February is Heart Month, designated to call attention to heart disease – a leading killer - which causes 17 million deaths every year worldwide. In the U.S., according to the American Heart Association, cardiovascular disease is the underlying cause of death in 1 out of every 3 fatalities, and almost half of U.S. adults have some form of cardiovascular disease.
The Health Federation is working with our national and local partners on two new projects to address risk factors for cardiovascular disease among low-income and racial/ethnic minority communities in Southeastern Pennsylvania. The Philly Difference: Connections for Better Chronic Care (Part 2) is a collaborative, five-year project funded by the Centers for Disease Control (CDC) through the Philadelphia Department of Public Health. HFP is working with six Philadelphia FQHCs and partners at the Health Care Improvement Foundation and local health systems to support high quality, health information technology enabled care for patients with hypertension, high cholesterol and other cardiovascular disease risk factors. The project strategies include strengthening team based care through involvement of behavioral health professionals, pharmacists and community health workers, refining and disseminating clinical protocols related to cardiovascular risk and cholesterol management, and utilizing electronic health record and population health management systems to provide actionable data at the point of care.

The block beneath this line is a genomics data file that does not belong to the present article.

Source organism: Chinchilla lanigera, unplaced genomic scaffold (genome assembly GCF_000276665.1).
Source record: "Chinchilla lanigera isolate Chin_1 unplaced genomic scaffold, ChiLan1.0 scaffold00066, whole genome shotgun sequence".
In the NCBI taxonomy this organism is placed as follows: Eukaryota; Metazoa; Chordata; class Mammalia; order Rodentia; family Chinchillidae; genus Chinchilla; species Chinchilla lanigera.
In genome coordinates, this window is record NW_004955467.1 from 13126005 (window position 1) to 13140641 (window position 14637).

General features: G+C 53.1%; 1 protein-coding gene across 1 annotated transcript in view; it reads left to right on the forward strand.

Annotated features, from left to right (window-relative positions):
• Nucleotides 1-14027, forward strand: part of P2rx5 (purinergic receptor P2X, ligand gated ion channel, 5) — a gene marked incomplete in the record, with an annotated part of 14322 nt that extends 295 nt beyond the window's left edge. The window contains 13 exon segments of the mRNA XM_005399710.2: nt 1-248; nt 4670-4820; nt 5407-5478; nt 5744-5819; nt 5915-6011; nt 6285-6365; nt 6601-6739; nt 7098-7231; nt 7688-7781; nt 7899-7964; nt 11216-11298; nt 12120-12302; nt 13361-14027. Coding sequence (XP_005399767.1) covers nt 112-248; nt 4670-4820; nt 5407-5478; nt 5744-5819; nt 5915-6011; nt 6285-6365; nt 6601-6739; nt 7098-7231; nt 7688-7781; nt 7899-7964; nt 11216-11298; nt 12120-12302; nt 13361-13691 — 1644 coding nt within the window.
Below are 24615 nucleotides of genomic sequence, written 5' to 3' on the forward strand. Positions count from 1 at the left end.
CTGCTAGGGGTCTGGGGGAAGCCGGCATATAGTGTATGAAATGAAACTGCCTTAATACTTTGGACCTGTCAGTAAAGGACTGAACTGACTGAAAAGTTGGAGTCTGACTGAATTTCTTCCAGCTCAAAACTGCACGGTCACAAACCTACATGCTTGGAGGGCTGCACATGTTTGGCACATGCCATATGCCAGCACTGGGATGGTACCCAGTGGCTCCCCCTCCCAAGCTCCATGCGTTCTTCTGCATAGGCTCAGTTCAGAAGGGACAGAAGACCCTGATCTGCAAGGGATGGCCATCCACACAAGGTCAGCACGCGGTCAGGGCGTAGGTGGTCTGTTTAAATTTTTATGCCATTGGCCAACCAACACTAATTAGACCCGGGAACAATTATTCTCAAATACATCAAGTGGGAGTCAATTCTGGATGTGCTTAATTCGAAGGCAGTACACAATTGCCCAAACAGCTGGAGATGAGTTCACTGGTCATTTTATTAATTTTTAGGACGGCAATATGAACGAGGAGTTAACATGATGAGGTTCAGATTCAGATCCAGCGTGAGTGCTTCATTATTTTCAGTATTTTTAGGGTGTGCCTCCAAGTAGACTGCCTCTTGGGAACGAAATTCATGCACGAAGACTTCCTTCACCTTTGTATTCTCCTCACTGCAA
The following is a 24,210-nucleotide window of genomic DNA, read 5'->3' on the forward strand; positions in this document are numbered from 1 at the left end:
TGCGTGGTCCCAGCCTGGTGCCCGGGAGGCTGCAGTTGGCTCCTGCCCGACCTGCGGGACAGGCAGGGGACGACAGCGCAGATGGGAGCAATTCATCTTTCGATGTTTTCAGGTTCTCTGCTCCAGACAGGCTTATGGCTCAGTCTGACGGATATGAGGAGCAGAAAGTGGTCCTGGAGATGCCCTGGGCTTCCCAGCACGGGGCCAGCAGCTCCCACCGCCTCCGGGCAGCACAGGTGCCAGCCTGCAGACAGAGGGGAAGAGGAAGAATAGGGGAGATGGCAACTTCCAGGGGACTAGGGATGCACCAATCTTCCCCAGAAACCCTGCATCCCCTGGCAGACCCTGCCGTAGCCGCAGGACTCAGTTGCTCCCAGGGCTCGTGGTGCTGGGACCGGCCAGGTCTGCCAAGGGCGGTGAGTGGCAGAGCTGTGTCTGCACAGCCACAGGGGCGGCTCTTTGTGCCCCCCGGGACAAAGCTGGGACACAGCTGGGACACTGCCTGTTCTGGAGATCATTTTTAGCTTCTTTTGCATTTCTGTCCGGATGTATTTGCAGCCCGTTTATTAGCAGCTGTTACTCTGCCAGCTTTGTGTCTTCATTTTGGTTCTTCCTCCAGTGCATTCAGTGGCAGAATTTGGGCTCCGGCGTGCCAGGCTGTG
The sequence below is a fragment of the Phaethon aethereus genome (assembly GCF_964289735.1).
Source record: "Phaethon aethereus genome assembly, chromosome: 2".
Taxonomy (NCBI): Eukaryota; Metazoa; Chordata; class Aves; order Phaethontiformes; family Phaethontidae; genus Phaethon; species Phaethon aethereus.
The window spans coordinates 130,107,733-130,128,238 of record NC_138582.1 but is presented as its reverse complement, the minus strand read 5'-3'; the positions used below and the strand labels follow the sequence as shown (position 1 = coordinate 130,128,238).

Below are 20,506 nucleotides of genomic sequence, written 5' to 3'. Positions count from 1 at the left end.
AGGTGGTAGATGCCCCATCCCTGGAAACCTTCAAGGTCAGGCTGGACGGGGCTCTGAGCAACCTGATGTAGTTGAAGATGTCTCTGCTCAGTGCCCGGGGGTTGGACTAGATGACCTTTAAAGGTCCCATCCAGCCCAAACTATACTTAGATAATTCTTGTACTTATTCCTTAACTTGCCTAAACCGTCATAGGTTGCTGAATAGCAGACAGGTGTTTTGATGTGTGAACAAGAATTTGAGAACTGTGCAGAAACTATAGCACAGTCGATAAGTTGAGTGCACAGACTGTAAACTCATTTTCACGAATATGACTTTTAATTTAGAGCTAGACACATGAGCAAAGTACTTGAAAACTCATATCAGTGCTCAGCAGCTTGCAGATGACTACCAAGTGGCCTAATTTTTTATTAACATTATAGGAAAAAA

In addition, HFP was selected as one of seven Health Center Controlled Networks nationwide to collaborate with the CDC and the National Association of Community Health Centers on a project to address uncontrolled hypertension in African American health center patients. In this effort, we will be working with four health centers to assess data related to uncontrolled hypertension in African-American patients, and develop strategies for helping those patients to control their disease with appropriate medication and lifestyle change.
For more information about this work, please contact Suzanne Cohen, Senior Director of Population Health.